Fears over global hunger are back, and this time there are two drivers—not only volatile commodity prices, but also job losses and plunging incomes around the world. A study released last week by the International Labor Organization predicted that if current economic conditions continue through the new year, 200 million workers, mostly in developing countries, will be pushed into extreme poverty by loss of jobs or lowered wages. "Our message is realistic, not alarmist," says ILO Director-general Juan Somavia. "We are now facing a global jobs crisis."
And, by proxy, a potential food crisis. Even though agricultural commodity prices are down from their peak last summer, hunger is likely to increase this year in sub-Saharan Africa and South Asia, which have the world's harshest labor markets and highest hunger levels, as well as in the Caribbean and parts of Central Asia. At a global food security summit in Madrid last week, UN and government officials blamed worsening unemployment and dramatically decreasing remittances from abroad, which account for as much as a quarter of GDP in some poor countries.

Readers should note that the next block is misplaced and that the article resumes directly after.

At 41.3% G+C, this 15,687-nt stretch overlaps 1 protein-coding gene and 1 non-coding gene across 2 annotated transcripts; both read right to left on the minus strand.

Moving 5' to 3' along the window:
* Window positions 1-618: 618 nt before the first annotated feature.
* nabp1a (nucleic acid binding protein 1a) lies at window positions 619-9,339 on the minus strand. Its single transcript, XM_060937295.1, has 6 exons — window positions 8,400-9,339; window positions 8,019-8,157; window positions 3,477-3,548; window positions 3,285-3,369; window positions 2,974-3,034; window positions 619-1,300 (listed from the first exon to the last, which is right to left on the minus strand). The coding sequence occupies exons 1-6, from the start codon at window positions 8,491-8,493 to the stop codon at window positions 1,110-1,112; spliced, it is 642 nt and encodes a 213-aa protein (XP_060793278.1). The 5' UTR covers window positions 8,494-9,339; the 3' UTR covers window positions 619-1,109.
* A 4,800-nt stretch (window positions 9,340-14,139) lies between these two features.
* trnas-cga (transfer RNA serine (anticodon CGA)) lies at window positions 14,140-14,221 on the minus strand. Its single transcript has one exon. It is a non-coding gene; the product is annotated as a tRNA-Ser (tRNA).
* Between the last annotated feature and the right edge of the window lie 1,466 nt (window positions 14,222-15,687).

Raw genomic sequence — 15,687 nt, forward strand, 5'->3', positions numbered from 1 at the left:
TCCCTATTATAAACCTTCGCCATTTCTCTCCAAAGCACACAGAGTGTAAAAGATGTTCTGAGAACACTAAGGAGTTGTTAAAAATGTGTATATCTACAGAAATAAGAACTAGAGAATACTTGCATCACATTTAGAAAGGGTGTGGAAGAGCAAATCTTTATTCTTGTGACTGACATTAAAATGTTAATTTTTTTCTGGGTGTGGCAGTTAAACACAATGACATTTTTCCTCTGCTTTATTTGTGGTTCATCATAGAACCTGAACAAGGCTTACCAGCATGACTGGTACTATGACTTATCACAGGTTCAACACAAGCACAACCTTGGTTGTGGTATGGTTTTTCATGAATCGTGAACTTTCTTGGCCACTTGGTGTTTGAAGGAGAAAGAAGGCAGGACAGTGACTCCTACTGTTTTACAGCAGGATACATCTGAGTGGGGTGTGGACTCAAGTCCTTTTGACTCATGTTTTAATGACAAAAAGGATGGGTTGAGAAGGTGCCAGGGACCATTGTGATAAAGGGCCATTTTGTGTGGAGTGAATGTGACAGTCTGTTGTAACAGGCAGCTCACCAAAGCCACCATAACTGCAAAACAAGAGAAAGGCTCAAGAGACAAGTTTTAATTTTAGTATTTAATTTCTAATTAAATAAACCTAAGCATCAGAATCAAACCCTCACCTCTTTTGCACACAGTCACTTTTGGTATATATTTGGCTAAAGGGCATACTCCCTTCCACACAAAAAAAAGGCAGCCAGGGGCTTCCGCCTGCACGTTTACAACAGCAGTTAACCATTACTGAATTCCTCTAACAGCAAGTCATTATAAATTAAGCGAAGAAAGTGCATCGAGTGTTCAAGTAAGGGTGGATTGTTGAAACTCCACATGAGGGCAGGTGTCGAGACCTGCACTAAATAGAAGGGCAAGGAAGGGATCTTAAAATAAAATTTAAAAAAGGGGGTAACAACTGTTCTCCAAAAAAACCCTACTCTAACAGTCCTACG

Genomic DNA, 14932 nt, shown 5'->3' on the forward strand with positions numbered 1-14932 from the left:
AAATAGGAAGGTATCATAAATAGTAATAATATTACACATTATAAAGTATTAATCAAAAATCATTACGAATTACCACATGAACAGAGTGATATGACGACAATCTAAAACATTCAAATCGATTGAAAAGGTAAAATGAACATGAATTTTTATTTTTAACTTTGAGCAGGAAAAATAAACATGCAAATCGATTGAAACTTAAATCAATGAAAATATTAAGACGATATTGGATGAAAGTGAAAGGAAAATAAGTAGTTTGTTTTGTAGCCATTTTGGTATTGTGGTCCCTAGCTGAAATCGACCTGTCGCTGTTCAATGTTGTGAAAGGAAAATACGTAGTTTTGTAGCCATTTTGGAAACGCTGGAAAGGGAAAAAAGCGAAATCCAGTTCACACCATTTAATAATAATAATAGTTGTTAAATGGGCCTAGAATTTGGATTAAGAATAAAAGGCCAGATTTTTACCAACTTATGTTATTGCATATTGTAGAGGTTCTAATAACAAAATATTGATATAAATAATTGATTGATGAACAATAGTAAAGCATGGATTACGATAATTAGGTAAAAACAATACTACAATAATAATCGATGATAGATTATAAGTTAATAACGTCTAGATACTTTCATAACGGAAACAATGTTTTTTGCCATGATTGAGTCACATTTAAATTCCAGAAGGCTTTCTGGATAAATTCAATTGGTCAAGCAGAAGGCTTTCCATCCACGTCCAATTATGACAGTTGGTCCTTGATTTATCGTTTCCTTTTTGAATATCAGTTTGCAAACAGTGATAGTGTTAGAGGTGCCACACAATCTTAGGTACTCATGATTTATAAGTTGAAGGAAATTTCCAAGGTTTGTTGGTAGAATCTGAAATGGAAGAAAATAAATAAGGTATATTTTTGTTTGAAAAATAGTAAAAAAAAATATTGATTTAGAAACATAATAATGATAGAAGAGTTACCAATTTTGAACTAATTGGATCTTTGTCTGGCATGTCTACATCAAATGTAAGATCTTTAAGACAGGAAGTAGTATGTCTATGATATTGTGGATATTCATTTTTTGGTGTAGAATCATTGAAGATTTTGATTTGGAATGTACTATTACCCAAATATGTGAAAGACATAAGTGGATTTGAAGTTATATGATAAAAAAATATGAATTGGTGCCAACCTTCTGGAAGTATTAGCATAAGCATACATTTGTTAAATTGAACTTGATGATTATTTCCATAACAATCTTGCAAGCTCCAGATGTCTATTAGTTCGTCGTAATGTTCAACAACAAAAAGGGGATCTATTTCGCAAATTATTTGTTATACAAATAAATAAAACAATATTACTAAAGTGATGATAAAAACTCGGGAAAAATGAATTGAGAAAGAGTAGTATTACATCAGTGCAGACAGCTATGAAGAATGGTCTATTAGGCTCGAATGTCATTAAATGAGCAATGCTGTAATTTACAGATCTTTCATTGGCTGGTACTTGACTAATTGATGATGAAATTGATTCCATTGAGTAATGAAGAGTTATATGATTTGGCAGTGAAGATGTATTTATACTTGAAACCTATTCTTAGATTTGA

Debilitated public finances won't help either. Historically, aid promises are often reneged upon in financial downturns. Of the record $18 billion in food pledges made by developed nations during the height of last year's food crisis, very little has yet to materialize, says UN spokesman Tim Wall, though he cautions that it's too soon to know for certain. What's more, as economies deteriorate, poorer countries will be less likely to continue subsidizing food prices for their own populations. The International Monetary Fund projects that emerging market GDP growth will fall to 3 percent in 2009 from 3 percent last year.
That's problematic, because food prices are likely to begin spiking again toward the end of this year or early next. Agricultural goods, unlike other commodities, are still more expensive now than they were 12 months ago, before the first food crisis began. A Chatham House report released last week notes that even the recent fall from peak prices is only temporary, as future supplies are likely to be constrained in part by a continuing lack of investment in agriculture. The economic downturn means small farmers can't afford to plant to full capacity, and there are early signs that the credit crisis has dried up some of the private investment that was supposed to spark a second Green Revolution. As always, it will be the poorest that suffer first.